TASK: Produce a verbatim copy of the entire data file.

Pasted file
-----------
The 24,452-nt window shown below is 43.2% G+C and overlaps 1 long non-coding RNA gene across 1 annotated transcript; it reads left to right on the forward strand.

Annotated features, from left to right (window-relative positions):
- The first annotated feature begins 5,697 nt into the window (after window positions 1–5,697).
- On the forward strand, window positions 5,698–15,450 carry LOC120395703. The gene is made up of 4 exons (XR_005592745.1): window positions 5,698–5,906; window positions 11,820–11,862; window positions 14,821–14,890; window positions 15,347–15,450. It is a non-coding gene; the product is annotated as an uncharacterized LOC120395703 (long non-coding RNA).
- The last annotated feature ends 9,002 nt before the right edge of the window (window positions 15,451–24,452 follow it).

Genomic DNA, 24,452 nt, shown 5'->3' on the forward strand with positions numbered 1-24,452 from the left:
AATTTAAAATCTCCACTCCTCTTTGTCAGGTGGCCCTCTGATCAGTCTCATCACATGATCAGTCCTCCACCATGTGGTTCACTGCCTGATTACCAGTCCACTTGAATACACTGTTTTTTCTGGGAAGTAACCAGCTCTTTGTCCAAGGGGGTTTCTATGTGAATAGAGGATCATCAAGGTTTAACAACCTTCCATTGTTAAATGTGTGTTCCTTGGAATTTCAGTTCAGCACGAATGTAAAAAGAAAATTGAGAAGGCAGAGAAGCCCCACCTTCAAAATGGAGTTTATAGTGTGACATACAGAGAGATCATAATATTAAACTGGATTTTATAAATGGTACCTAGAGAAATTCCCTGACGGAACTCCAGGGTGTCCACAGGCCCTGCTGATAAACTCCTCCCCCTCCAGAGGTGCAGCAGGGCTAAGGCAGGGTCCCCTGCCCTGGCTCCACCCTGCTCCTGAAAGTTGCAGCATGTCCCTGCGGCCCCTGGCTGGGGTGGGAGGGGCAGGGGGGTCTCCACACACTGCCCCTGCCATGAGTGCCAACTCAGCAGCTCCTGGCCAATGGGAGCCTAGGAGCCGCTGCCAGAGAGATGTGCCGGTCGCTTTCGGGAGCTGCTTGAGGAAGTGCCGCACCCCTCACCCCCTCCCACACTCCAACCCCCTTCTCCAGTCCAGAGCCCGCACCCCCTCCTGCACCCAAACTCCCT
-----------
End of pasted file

The 24,452-nt window shown below is 43.2% G+C and overlaps 1 long non-coding RNA gene across 1 annotated transcript; it reads left to right on the forward strand.

Annotated features, from left to right (window-relative positions):
- The first annotated feature begins 5,697 nt into the window (after window positions 1–5,697).
- On the forward strand, window positions 5,698–15,450 carry LOC120395703. The gene is made up of 4 exons (XR_005592745.1): window positions 5,698–5,906; window positions 11,820–11,862; window positions 14,821–14,890; window positions 15,347–15,450. It is a non-coding gene; the product is annotated as an uncharacterized LOC120395703 (long non-coding RNA).
- The last annotated feature ends 9,002 nt before the right edge of the window (window positions 15,451–24,452 follow it).

Genomic DNA, 24,452 nt, shown 5'->3' on the forward strand with positions numbered 1-24,452 from the left:
AATTTAAAATCTCCACTCCTCTTTGTCAGGTGGCCCTCTGATCAGTCTCATCACATGATCAGTCCTCCACCATGTGGTTCACTGCCTGATTACCAGTCCACTTGAATACACTGTTTTTTCTGGGAAGTAACCAGCTCTTTGTCCAAGGGGGTTTCTATGTGAATAGAGGATCATCAAGGTTTAACAACCTTCCATTGTTAAATGTGTGTTCCTTGGAATTTCAGTTCAGCACGAATGTAAAAAGAAAATTGAGAAGGCAGAGAAGCCCCACCTTCAAAATGGAGTTTATAGTGTGACATACAGAGAGATCATAATATTAAACTGGATTTTATAAATGGTACCTAGAGAAATTCCCTGACGGAACTCCAGGGTGTCCACAGGCCCTGCTGATAAACTCCTCCCCCTCCAGAGGTGCAGCAGGGCTAAGGCAGGGTCCCCTGCCCTGGCTCCACCCTGCTCCTGAAAGTTGCAGCATGTCCCTGCGGCCCCTGGCTGGGGTGGGAGGGGCAGGGGGGTCTCCACACACTGCCCCTGCCATGAGTGCCAACTCAGCAGCTCCTGGCCAATGGGAGCCTAGGAGCCGCTGCCAGAGAGATGTGCCGGTCGCTTTCGGGAGCTGCTTGAGGAAGTGCCGCACCCCTCACCCCCTCCCACACTCCAACCCCCTTCTCCAGTCCAGAGCCCGCACCCCCTCCTGCACCCAAACTCCCT